This summer has provided investors with plenty of stocks -- plant-based meat substitutes and ridesharing apps, for example -- that have become the talk of the town. While these stocks may go on to produce market-crushing returns, savvy investors are frequently on the lookout for less-popular stocks -- ones that are unfamiliar today but may emerge as blockbusters tomorrow.
Among these unfamiliar names, AquaVenture Holdings (NYSE: WAAS) certainly warrants attention. Proclaiming itself as the "world's leading water service provider," AquaVenture Holdings may not be on the tips of investors' tongues when they gather around the water cooler, but there are reasons to believe that the company deserves recognition.
Some background to get your feet wet
Completing its initial public offering in October 2016, AquaVenture Holdings operates under two platforms: Seven Seas Water and Quench. In addition to operating 11 desalination plants, which treat more than 8.5 billion gallons annually, Seven Seas Water provides both wastewater treatment solutions and water reuse services to customers throughout the Caribbean and South America.
But 56% of AquaVenture's revenue in 2018 came from Quench, which provides point-of-use (POU) water filtration services to customers in North America. Through its direct sales channel, Quench serves more than 50,000 rental customers, leading it to characterize itself as the "largest dedicated provider of POU filtered water and related services in the U.S."
Since AquaVenture's IPO, Quench has achieved significant growth on two fronts. While the number of company-owned POU installed units has grown 65%, the number of customers in its independent dealer network has risen from zero to 250 dealers/retailers during the same time period.
A look at the financials
While some businesses have found it challenging as a publicly traded company, AquaVenture Holdings has proven to be adept at steering its ship under shareholders' watchful eyes. Some key metrics for AquaVenture Holdings since its IPO illustrate the company's success.
|Revenue||$145.6 million||$120.8 million||$111.6 million|
|EBITDA||$27.5 million||$19.4 million||$18.1 million|
|Operating cash flow||$26.9 million||$19 million||$11.5 million|
In terms of revenue, AquaVenture has seen a rise -- thanks to 17 acquisitions and organic growth -- since going public, and according to management's recent 2019 forecast, the growth is poised to continue. Should the company achieve the midpoint of its guidance and report revenue of $195 million in 2019, it will represent a compound annual growth rate of more than 20% since 2016.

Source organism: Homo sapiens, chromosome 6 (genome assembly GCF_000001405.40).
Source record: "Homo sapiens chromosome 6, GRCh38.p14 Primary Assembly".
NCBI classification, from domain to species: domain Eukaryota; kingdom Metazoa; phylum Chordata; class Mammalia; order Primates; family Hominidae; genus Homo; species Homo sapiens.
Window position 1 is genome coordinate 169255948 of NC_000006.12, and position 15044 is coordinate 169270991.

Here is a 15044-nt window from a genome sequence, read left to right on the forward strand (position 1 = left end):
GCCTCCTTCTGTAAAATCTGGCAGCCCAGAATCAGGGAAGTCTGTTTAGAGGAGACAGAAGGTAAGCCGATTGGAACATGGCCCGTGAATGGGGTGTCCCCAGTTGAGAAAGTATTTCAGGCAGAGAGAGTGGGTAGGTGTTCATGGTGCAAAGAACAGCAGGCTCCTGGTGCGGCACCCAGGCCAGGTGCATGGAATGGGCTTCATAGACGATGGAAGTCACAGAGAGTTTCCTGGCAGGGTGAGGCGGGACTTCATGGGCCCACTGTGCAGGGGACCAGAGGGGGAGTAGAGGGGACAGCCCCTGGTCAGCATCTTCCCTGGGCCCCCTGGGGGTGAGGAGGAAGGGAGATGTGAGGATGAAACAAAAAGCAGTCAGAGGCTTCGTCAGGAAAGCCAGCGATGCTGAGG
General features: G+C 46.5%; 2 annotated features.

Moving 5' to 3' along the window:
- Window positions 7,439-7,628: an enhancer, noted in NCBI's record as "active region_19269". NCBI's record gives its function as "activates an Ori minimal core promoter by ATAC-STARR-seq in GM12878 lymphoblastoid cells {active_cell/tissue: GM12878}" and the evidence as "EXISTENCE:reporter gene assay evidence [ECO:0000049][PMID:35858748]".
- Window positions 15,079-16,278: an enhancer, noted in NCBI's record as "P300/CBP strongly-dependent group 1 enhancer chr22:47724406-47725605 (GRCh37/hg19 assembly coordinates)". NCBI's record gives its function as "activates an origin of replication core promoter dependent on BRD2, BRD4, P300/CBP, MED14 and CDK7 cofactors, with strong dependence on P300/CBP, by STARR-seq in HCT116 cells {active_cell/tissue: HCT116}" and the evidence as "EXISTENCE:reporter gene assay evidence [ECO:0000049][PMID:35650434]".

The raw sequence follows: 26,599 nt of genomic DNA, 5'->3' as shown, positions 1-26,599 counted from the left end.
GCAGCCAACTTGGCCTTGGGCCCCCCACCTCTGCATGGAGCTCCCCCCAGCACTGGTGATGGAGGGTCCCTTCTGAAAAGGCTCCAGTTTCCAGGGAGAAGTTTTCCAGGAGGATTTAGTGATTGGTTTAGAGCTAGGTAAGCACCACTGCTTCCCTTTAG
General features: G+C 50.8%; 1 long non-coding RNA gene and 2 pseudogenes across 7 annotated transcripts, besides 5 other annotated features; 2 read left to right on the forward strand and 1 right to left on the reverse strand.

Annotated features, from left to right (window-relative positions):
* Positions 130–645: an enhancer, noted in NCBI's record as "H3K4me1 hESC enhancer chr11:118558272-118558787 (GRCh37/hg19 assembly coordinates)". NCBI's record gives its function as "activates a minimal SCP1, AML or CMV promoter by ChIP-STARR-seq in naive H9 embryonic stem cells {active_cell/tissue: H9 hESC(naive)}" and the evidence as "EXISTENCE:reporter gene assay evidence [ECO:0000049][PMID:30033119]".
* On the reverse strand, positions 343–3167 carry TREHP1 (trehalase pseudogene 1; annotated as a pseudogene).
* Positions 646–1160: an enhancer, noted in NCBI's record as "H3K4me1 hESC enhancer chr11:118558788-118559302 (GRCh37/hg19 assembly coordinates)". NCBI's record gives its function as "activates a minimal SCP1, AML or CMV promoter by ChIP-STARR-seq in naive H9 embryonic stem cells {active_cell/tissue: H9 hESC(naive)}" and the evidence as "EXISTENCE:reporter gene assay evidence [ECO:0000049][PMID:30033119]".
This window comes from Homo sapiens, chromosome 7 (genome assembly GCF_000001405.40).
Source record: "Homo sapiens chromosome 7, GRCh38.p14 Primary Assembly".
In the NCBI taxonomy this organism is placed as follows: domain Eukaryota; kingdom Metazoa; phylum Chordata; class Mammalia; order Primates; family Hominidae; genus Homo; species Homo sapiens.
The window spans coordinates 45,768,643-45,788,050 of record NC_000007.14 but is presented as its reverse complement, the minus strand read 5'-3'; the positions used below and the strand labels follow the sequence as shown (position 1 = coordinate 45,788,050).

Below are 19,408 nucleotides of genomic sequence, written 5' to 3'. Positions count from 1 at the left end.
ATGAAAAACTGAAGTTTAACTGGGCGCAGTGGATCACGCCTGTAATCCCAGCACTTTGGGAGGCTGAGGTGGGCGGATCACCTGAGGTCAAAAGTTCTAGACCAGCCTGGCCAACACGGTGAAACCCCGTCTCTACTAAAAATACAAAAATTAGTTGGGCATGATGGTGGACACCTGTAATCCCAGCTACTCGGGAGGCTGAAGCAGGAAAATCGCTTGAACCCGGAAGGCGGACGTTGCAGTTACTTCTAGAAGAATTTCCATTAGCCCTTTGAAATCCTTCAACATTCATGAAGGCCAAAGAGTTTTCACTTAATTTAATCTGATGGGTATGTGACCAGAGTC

The growth, moreover, isn't only evident on the top line -- the company has seen EBITDA grow over the past three years as well. Besides the nearly 52% increase in EBITDA from 2016 to 2018 that should please investors, the company's success in expanding its EBITDA margin from 16.2% in 2016 to 18.9% is noteworthy.
The company's cash flow illustrates another way in which it has prospered. Thanks to a business model that features long-term contracts for its desalination, wastewater treatment, and water reuse solutions, AquaVenture gets strong, consistent cash flows as evidenced by the more than 133% growth in operational cash flow over the past three years. And investors yearning for even stronger cash flow may be glad to see the company's growth of free cash flow from negative $5 million in 2016 to $1 million and $7 million in 2017 and 2018, respectively.
Sailing the sea of opportunity
AquaVenture Holdings may not be a name that's synonymous with growth stocks, but there are plenty of growth opportunities available to the company. It cites data from Global Water Intelligence that estimates desalination capital expenditures exceeded $4.8 billion in 2018 and will rise to over $8.6 billion in 2021. Management recognizes the potential to expand its portfolio of desalination assets in the Caribbean and South America, but it also sees opportunities in the Middle East, Africa, and North America.
Besides desalination, AquaVenture recognizes the U.S. water cooler market as another avenue for growth. According to the company, it has less than 10% market share of commercial point-of-use systems, and it recognizes the possibility for numerous acquisitions in this highly fragmented market.
Lastly, management sees potential for growing its wastewater treatment and water reuse businesses as water scarcity increases in the coming years. According to a 2017 study from the WateReuse Association, the U.S. wastewater reuse market was about $1.8 billion, and it's forecast to grow 27% by 2027. And that's only domestically; the company believes it can expand into international markets as well.
A final word before boarding the ship
While the company's track record -- albeit short -- of revenue, earnings, and cash flow growth may put the wind in some investors' sails, it's important to recognize that AquaVenture Holdings, like any company, faces challenges. In particular, its heavy reliance on leverage is a significant concern. It ended 2018 with a net-debt-to-EBITDA ratio of 9.8, suggesting that the company may not be for investors looking to avoid risk. This shouldn't immediately disqualify it from consideration, but it should be closely monitored.